Let’s Talk About it: Refreshing the Whodunit

Sponsored by the Maine Humanities Council

This Let’s Talk About It series provides new and experienced mystery and detective fans with an opportunity for in-depth conversation about how this fiction has incorporated the contemporary world’s globalism; dilemmas of race, gender, ethnicity and class; religious conflict; historical revision; and others.

Get the books: Copies of each title are available for checkout at the Boothbay Harbor Memorial Library.  Call the Library (207-633-3112) to reserve a copy, or drop by.

Facilitated by Larissa Vigue Picard, discussions will take place in the Great Room of the Library.

Light refreshments will be served. No registration is required.

To refresh the whodunit, participants will read from a selection of novels by writers more marginal and contemporary than Doyle and Christie – though in some cases playing off of the classics –and ponder questions of the mystery’s relationship to history and culture.  Does the mystery merely reflect its cultural environment or does it help to elucidate or even change that same environment?  What do contemporary mysteries bring today’s readers that we really need, though we may not have known we need it?  How much social change can a formulaic plot generate or reflect?

The perpetual argument about mystery fiction claims the publishers determine the possible plots, the plots determine the outcome and the genre determines plots again for every writer. Yet there must be some potential for social change or effect if Native American, women’s, gay and lesbian, Jewish, and other categories of mystery fiction are emerging for publishers, marketing departments, and consumers – and if the reinventions of Sherlock Holmes and Victorian England are even more fun than the originals.  This series samples writers from these categories and asks of ourselves how they are different, what they are teaching us, and what our pleasure in the mystery is – while providing the immense joy of reading and talking together about this popular but sophisticated and very modern genre.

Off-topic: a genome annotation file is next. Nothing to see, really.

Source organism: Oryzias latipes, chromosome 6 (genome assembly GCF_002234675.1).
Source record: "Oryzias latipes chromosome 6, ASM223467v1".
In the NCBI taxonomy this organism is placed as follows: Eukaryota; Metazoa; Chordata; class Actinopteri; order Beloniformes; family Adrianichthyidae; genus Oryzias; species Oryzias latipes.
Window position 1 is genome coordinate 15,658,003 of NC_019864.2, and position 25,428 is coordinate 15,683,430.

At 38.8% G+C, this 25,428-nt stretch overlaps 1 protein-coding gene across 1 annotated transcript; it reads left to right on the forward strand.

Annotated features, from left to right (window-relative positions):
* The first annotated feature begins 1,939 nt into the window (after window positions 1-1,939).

About the Facilitator: A native of Maine, Larissa Vigue Picard has been executive director of Brunswick’s Pejepscot Historical Society since 2015. Larissa holds a B.A. in English Literature from Bates College and an M.A. in English Literature from Middlebury College’s Bread Loaf School of English. She lives in Topsham with her husband and son and enjoys supporting local organizations and initiatives.

TL;DR
Mystery Book Discussion series starting in February at the Boothbay Harbor Memorial Library. Second Saturdays at 10:30 AM.

February 10: The Beekeeper’s Apprentice by Laurie King
March 10: Dance Hall of the Dead by Tony Hillerman
April 14: The Skull Mantra by Eliot Pattison
May 12: A Cold Day for Murder by Dana Stabenow
June 9: Murder at the Nightwood Bar by Katherine V. Forrest

Second Saturdays at 10:30 AM starting in February

Saturday, February 10, 10:30 AM: The Beekeeper’s Apprentice by Laurie King

Saturday, March 10, 10:30 AM: Dance Hall of the Dead by Tony Hillerman

Saturday, April 14, 10:30 AM: The Skull Mantra by Eliot Pattison

Saturday, May 12, 10:30 AM: A Cold Day for Murder by Dana Stabenow

Saturday, June 9, 10:30 AM:  Murder at the Nightwood Bar by Katherine V. Forrest